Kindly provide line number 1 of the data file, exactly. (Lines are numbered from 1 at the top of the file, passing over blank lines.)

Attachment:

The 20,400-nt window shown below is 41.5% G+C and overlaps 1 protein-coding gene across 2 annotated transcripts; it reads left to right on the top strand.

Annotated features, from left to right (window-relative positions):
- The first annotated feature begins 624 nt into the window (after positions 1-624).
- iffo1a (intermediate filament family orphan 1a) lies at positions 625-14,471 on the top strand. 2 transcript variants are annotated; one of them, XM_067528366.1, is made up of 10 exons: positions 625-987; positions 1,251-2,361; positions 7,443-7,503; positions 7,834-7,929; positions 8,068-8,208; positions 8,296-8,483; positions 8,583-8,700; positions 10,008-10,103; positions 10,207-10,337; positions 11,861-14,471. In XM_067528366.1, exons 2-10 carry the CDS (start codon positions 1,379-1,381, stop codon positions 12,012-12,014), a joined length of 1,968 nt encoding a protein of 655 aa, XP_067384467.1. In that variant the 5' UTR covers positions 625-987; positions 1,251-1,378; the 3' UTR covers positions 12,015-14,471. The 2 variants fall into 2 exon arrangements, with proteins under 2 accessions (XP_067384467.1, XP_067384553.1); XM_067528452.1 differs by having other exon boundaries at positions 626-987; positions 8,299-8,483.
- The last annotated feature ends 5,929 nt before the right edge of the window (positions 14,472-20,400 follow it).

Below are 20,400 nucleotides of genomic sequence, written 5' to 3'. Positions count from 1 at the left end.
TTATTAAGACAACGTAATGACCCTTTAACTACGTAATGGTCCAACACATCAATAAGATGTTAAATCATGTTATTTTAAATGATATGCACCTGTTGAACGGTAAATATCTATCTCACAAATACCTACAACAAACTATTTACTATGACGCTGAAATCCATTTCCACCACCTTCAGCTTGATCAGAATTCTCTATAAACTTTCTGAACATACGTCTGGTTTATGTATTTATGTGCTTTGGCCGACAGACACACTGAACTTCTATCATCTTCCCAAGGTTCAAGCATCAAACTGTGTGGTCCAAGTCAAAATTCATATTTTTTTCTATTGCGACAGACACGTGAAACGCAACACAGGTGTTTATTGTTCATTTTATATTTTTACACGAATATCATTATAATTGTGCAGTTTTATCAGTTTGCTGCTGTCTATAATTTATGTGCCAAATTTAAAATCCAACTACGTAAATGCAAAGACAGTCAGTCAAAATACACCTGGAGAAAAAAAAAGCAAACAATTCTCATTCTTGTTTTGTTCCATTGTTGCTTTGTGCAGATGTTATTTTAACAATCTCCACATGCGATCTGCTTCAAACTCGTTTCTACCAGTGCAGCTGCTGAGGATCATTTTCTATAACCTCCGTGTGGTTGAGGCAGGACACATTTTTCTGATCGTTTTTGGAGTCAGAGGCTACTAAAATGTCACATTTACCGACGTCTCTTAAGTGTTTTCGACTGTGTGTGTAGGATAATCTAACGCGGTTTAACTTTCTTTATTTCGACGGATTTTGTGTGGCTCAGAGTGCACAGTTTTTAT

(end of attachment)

The 20,400-nt window shown below is 41.5% G+C and overlaps 1 protein-coding gene across 2 annotated transcripts; it reads left to right on the top strand.